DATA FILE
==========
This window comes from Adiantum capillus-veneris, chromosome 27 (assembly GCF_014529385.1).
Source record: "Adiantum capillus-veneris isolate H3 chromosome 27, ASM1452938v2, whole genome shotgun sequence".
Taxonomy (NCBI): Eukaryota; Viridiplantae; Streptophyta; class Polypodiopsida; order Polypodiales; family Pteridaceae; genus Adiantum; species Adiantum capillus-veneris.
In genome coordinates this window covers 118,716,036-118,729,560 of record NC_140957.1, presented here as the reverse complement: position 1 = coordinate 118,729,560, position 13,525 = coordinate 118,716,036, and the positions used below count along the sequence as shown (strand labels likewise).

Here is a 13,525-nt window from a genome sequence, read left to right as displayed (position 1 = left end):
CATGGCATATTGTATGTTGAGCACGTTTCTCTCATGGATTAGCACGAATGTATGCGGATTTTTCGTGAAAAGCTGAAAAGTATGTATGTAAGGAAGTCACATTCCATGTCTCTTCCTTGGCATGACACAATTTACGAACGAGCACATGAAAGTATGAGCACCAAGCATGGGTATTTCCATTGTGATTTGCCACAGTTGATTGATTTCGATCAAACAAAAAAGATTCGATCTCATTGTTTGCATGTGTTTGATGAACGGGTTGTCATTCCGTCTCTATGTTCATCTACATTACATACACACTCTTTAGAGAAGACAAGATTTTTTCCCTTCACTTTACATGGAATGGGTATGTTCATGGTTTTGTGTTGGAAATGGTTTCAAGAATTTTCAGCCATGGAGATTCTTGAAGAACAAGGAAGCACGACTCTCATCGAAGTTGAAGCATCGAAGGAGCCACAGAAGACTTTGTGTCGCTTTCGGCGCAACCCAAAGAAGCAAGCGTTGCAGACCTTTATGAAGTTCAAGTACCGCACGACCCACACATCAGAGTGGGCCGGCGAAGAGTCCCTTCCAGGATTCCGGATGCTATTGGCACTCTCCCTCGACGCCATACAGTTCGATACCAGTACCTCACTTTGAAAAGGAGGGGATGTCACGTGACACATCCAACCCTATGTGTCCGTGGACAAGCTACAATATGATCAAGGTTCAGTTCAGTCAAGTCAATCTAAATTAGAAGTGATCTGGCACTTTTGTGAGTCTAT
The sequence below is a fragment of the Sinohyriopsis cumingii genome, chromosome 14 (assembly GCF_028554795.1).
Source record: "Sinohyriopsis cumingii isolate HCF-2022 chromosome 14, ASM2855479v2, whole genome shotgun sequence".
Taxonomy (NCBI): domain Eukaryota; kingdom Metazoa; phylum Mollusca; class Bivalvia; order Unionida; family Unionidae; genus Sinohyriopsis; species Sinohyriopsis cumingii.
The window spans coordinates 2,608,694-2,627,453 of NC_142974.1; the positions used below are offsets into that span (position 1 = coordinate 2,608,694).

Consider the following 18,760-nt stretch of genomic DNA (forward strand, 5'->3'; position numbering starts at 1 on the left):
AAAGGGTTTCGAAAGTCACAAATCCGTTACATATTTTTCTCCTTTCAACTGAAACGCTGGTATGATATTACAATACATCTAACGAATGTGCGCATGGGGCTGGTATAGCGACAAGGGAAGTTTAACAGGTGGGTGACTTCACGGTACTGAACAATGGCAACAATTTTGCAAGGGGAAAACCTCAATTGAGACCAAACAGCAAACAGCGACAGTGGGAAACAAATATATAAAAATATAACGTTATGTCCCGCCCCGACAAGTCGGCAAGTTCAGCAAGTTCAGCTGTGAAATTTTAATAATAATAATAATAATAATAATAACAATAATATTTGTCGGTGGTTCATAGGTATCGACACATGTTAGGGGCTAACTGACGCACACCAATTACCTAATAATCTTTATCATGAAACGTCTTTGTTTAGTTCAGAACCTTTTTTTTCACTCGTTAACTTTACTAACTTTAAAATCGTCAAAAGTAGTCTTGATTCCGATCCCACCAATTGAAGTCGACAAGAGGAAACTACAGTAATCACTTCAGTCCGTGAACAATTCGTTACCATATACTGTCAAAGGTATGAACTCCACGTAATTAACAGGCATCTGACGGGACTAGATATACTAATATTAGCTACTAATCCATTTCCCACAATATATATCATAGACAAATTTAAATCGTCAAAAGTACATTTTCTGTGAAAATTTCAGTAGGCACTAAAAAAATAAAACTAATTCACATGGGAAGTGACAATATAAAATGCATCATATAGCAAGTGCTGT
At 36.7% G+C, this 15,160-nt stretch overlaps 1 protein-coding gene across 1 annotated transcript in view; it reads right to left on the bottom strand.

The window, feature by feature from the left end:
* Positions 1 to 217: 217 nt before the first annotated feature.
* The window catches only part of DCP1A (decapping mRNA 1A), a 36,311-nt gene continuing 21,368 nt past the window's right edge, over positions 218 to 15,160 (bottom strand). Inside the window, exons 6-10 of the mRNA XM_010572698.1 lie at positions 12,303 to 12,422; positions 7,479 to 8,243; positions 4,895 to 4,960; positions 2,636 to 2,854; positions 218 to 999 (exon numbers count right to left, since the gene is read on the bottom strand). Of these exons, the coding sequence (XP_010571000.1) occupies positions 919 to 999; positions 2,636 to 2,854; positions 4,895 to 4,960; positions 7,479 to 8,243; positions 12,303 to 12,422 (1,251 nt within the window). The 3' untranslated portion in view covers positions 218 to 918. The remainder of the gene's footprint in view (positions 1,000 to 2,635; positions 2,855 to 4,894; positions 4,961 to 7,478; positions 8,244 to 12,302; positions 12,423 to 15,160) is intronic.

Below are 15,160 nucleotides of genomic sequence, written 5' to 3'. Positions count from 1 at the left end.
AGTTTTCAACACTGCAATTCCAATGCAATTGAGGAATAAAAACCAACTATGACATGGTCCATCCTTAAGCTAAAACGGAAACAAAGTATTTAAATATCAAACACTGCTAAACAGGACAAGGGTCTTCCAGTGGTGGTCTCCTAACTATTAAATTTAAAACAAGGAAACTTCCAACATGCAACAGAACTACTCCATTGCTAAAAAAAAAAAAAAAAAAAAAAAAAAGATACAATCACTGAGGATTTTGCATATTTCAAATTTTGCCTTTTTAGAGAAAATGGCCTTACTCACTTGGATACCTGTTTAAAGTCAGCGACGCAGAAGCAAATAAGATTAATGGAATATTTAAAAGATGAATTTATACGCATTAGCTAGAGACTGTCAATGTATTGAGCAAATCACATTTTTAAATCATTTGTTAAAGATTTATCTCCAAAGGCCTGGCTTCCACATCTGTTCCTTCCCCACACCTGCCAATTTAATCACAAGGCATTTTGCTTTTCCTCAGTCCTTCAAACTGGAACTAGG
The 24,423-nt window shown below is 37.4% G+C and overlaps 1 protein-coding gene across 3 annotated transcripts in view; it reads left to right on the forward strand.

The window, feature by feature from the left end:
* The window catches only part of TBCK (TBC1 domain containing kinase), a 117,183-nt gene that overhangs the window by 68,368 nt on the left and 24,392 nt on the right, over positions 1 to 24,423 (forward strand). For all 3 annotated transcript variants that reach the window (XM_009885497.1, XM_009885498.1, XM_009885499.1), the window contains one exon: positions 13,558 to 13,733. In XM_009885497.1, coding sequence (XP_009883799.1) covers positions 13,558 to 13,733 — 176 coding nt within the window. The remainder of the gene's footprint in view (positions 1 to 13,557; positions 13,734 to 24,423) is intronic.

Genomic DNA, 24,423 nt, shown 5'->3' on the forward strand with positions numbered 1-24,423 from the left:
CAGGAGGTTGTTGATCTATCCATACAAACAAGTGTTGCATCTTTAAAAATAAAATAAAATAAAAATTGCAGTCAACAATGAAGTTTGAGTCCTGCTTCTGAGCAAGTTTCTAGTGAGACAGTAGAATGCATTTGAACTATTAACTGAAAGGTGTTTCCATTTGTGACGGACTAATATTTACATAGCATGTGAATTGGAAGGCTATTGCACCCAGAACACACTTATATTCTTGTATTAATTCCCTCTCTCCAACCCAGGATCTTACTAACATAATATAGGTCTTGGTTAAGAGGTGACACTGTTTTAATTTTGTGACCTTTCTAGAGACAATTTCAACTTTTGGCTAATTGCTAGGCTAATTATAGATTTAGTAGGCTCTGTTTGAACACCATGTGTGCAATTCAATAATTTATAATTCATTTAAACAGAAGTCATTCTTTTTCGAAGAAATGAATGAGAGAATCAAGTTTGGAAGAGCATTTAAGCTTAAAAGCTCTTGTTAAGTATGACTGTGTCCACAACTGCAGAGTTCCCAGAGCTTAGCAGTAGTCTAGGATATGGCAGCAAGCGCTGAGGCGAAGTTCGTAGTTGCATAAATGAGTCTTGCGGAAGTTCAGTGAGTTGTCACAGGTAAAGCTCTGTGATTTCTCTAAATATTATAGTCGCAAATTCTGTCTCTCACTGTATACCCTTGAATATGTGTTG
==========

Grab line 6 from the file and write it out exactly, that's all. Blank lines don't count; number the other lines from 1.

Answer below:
CATGGCATATTGTATGTTGAGCACGTTTCTCTCATGGATTAGCACGAATGTATGCGGATTTTTCGTGAAAAGCTGAAAAGTATGTATGTAAGGAAGTCACATTCCATGTCTCTTCCTTGGCATGACACAATTTACGAACGAGCACATGAAAGTATGAGCACCAAGCATGGGTATTTCCATTGTGATTTGCCACAGTTGATTGATTTCGATCAAACAAAAAAGATTCGATCTCATTGTTTGCATGTGTTTGATGAACGGGTTGTCATTCCGTCTCTATGTTCATCTACATTACATACACACTCTTTAGAGAAGACAAGATTTTTTCCCTTCACTTTACATGGAATGGGTATGTTCATGGTTTTGTGTTGGAAATGGTTTCAAGAATTTTCAGCCATGGAGATTCTTGAAGAACAAGGAAGCACGACTCTCATCGAAGTTGAAGCATCGAAGGAGCCACAGAAGACTTTGTGTCGCTTTCGGCGCAACCCAAAGAAGCAAGCGTTGCAGACCTTTATGAAGTTCAAGTACCGCACGACCCACACATCAGAGTGGGCCGGCGAAGAGTCCCTTCCAGGATTCCGGATGCTATTGGCACTCTCCCTCGACGCCATACAGTTCGATACCAGTACCTCACTTTGAAAAGGAGGGGATGTCACGTGACACATCCAACCCTATGTGTCCGTGGACAAGCTACAATATGATCAAGGTTCAGTTCAGTCAAGTCAATCTAAATTAGAAGTGATCTGGCACTTTTGTGAGTCTAT